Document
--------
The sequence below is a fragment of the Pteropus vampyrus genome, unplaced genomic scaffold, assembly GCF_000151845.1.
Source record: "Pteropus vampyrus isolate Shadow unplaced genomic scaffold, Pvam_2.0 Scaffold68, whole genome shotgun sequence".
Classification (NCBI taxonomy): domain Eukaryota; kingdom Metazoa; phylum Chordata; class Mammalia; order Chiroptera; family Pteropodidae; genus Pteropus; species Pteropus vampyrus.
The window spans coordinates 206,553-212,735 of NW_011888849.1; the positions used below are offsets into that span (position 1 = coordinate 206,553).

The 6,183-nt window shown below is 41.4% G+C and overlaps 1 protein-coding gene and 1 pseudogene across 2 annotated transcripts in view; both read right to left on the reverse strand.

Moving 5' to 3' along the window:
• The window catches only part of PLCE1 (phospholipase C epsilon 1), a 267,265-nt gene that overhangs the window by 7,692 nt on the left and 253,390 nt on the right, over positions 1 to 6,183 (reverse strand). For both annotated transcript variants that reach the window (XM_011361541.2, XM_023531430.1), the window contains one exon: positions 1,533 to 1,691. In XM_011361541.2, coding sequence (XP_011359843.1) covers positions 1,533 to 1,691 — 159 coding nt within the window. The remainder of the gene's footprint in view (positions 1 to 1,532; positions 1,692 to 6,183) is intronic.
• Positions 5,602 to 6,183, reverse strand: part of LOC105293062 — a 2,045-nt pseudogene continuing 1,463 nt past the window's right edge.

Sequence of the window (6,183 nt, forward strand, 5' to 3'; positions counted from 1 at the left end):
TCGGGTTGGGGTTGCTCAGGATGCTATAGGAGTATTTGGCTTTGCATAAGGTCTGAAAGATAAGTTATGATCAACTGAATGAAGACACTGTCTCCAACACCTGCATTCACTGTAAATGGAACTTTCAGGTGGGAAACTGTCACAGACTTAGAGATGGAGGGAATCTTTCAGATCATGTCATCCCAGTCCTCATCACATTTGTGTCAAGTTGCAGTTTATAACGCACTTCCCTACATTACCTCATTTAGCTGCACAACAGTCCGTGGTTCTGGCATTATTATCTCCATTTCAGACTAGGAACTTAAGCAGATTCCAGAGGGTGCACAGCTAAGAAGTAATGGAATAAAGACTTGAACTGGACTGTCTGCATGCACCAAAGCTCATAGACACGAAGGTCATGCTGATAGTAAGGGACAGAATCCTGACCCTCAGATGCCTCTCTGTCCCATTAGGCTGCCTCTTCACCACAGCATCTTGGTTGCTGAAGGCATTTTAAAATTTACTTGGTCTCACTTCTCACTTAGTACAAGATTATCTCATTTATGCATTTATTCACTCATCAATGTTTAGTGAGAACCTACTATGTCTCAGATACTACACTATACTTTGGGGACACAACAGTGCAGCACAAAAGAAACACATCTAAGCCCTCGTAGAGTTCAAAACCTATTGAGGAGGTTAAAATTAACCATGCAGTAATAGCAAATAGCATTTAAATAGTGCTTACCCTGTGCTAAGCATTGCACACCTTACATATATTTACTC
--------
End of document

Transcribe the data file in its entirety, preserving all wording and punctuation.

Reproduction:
The sequence below is a fragment of the Pteropus vampyrus genome, unplaced genomic scaffold, assembly GCF_000151845.1.
Source record: "Pteropus vampyrus isolate Shadow unplaced genomic scaffold, Pvam_2.0 Scaffold68, whole genome shotgun sequence".
Classification (NCBI taxonomy): domain Eukaryota; kingdom Metazoa; phylum Chordata; class Mammalia; order Chiroptera; family Pteropodidae; genus Pteropus; species Pteropus vampyrus.
The window spans coordinates 206,553-212,735 of NW_011888849.1; the positions used below are offsets into that span (position 1 = coordinate 206,553).

The 6,183-nt window shown below is 41.4% G+C and overlaps 1 protein-coding gene and 1 pseudogene across 2 annotated transcripts in view; both read right to left on the reverse strand.

Moving 5' to 3' along the window:
• The window catches only part of PLCE1 (phospholipase C epsilon 1), a 267,265-nt gene that overhangs the window by 7,692 nt on the left and 253,390 nt on the right, over positions 1 to 6,183 (reverse strand). For both annotated transcript variants that reach the window (XM_011361541.2, XM_023531430.1), the window contains one exon: positions 1,533 to 1,691. In XM_011361541.2, coding sequence (XP_011359843.1) covers positions 1,533 to 1,691 — 159 coding nt within the window. The remainder of the gene's footprint in view (positions 1 to 1,532; positions 1,692 to 6,183) is intronic.
• Positions 5,602 to 6,183, reverse strand: part of LOC105293062 — a 2,045-nt pseudogene continuing 1,463 nt past the window's right edge.

Sequence of the window (6,183 nt, forward strand, 5' to 3'; positions counted from 1 at the left end):
TCGGGTTGGGGTTGCTCAGGATGCTATAGGAGTATTTGGCTTTGCATAAGGTCTGAAAGATAAGTTATGATCAACTGAATGAAGACACTGTCTCCAACACCTGCATTCACTGTAAATGGAACTTTCAGGTGGGAAACTGTCACAGACTTAGAGATGGAGGGAATCTTTCAGATCATGTCATCCCAGTCCTCATCACATTTGTGTCAAGTTGCAGTTTATAACGCACTTCCCTACATTACCTCATTTAGCTGCACAACAGTCCGTGGTTCTGGCATTATTATCTCCATTTCAGACTAGGAACTTAAGCAGATTCCAGAGGGTGCACAGCTAAGAAGTAATGGAATAAAGACTTGAACTGGACTGTCTGCATGCACCAAAGCTCATAGACACGAAGGTCATGCTGATAGTAAGGGACAGAATCCTGACCCTCAGATGCCTCTCTGTCCCATTAGGCTGCCTCTTCACCACAGCATCTTGGTTGCTGAAGGCATTTTAAAATTTACTTGGTCTCACTTCTCACTTAGTACAAGATTATCTCATTTATGCATTTATTCACTCATCAATGTTTAGTGAGAACCTACTATGTCTCAGATACTACACTATACTTTGGGGACACAACAGTGCAGCACAAAAGAAACACATCTAAGCCCTCGTAGAGTTCAAAACCTATTGAGGAGGTTAAAATTAACCATGCAGTAATAGCAAATAGCATTTAAATAGTGCTTACCCTGTGCTAAGCATTGCACACCTTACATATATTTACTC